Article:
Toxic Substances Control Act (TSCA)
The passage of the 2016 amendments to TSCA was a watershed moment. Those amendments, known as the Frank R. Lautenberg Chemical Safety for the 21st Century Act, were the result of years of work and negotiations between lawmakers of both parties, as well as extensive engagement by stakeholders from industrial, environmental, public health, animal rights, and labor organizations. The law passed both House of Congress with overwhelming bipartisan support, and it was the first major update to any environmental law in 40 years.
Effective and efficient scientific-based and risk-based implementation of the Toxic Substances Control Act (TSCA) is critical to health & safety, innovation, the supply chain, and the U.S. economy.
Applying best available science: EPA decisions must be based on real exposure scenarios, use the most relevant science information, adhere to statutorily mandated TSCA science standards, and stop overestimating risk.
Conducting timely new chemical reviews: EPA’s process for reviewing new chemicals must be timely, transparent and allow for regular communication.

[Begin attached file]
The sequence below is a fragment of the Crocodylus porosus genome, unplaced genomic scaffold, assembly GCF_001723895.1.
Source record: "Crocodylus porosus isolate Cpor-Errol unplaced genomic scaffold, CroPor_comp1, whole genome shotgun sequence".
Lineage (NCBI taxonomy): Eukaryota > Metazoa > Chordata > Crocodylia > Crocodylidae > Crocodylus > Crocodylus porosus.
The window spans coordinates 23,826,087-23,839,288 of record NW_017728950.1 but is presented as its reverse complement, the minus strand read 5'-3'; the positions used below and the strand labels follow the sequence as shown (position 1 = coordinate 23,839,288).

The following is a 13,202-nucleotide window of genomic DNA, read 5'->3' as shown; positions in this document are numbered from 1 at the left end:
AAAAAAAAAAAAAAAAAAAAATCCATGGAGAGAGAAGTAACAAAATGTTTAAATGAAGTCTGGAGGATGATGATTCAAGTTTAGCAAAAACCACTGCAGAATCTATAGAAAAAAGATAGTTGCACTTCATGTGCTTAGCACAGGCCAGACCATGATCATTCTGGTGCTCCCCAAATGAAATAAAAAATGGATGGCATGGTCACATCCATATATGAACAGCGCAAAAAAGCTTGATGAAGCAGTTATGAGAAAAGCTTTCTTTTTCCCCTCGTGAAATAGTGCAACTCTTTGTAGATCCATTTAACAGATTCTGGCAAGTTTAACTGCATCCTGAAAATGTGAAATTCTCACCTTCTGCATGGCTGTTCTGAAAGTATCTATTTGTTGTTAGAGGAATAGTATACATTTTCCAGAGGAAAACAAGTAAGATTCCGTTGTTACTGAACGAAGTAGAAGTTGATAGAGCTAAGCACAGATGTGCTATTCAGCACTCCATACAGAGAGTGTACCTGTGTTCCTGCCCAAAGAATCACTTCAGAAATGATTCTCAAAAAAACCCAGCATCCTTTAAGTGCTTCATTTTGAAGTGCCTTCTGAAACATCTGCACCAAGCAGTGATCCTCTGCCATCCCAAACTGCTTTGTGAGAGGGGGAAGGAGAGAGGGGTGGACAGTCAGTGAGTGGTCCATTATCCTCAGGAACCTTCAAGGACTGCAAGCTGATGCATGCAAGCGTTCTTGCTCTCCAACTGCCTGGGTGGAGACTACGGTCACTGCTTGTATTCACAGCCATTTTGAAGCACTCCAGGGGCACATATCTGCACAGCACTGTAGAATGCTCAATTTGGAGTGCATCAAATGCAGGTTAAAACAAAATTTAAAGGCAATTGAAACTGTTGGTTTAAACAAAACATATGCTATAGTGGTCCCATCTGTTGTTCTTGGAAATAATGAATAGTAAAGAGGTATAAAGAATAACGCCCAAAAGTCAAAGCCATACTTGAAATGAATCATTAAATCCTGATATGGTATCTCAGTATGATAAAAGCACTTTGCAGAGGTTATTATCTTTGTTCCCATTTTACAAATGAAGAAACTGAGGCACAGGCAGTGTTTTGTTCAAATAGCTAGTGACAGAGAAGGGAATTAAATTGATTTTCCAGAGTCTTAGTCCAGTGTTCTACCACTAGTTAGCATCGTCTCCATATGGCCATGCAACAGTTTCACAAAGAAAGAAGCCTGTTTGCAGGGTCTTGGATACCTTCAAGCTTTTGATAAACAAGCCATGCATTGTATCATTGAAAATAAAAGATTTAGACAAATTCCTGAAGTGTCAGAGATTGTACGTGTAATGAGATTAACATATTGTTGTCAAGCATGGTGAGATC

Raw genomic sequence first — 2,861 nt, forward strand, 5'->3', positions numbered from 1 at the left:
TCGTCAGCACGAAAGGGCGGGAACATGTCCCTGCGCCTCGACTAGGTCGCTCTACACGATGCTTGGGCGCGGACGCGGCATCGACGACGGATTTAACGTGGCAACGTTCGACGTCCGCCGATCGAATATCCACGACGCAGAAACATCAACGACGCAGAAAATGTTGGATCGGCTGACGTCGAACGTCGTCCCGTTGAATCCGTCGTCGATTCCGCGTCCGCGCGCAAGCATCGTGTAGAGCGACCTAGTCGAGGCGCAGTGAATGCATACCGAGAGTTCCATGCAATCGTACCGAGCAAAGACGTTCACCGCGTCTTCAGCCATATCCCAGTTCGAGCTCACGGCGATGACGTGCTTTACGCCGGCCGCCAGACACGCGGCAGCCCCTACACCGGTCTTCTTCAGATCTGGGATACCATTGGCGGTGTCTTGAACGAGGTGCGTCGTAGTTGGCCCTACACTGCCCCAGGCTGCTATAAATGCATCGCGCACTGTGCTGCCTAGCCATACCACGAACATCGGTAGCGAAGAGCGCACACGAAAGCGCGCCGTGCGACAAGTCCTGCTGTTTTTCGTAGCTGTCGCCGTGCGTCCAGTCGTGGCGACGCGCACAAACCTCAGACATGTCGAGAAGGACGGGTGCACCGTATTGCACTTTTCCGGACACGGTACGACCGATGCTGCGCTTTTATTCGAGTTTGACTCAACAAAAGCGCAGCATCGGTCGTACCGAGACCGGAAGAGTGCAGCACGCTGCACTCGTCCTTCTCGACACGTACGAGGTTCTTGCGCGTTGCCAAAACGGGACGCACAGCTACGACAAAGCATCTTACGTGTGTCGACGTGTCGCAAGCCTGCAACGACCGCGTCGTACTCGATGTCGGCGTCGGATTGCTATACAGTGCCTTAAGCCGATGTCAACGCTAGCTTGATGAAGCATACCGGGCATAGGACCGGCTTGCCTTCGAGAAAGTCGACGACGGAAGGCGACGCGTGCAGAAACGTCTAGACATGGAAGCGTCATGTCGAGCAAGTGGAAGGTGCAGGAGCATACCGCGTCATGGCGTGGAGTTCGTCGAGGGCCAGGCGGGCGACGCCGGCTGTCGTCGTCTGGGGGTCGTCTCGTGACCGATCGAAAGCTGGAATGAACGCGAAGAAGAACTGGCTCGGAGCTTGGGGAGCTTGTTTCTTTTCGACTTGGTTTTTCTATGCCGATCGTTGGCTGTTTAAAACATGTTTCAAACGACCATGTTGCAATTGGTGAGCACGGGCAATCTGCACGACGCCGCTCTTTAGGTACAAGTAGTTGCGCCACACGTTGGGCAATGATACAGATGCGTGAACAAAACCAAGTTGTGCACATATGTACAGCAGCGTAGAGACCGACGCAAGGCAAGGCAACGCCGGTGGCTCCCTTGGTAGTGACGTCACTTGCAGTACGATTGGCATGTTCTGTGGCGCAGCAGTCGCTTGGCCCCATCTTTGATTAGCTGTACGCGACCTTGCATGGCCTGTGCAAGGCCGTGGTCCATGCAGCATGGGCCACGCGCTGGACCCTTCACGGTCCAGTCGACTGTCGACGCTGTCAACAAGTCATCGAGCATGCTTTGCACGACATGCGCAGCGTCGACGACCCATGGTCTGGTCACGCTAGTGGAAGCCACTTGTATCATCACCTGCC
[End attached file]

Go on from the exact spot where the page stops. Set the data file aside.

Assessing each condition of use: EPA’s regulatory determinations must be based on the how the chemical is used, real world exposure, conditions of use and the safety protocols in place.
Improving communication: EPA must enhance its communication with manufacturers, update its processes to be transparent and objective, and ensure that relevant information from actual use and exposures is adequately incorporated during the process.
Key features of TSCA include:
- Strengthening protections for the most vulnerable like infants, children, and the elderly
- Requiring EPA to use the best available science and base its testing, prioritization, and risk evaluation decisions on the weight of the scientific evidence
- Requiring EPA to make decisions based on risk, meaning that hazards, use, and exposure will be considered when determining if a chemical can be used safely
- Subjecting all new and existing chemicals to an EPA safety review
- Requiring EPA to focus on chemicals that are the highest priorities for full risk-based safety assessments
- Strengthening transparency and the quality of science used to make EPA decisions
- Expanding EPA’s ability to require additional health and safety testing of chemicals
- Allowing industry to request that EPA conduct a safety assessment on a specific chemical
- Providing EPA with a full range of options to address the risks of substances including labeling requirements, use restrictions, phase-outs, or other appropriate actions for any chemical found to present an unreasonable risk
- Promoting cooperation between state and federal regulators while creating a strong national chemical regulatory system, ensuring interstate commerce is not disadvantaged
- Protecting Confidential Business Information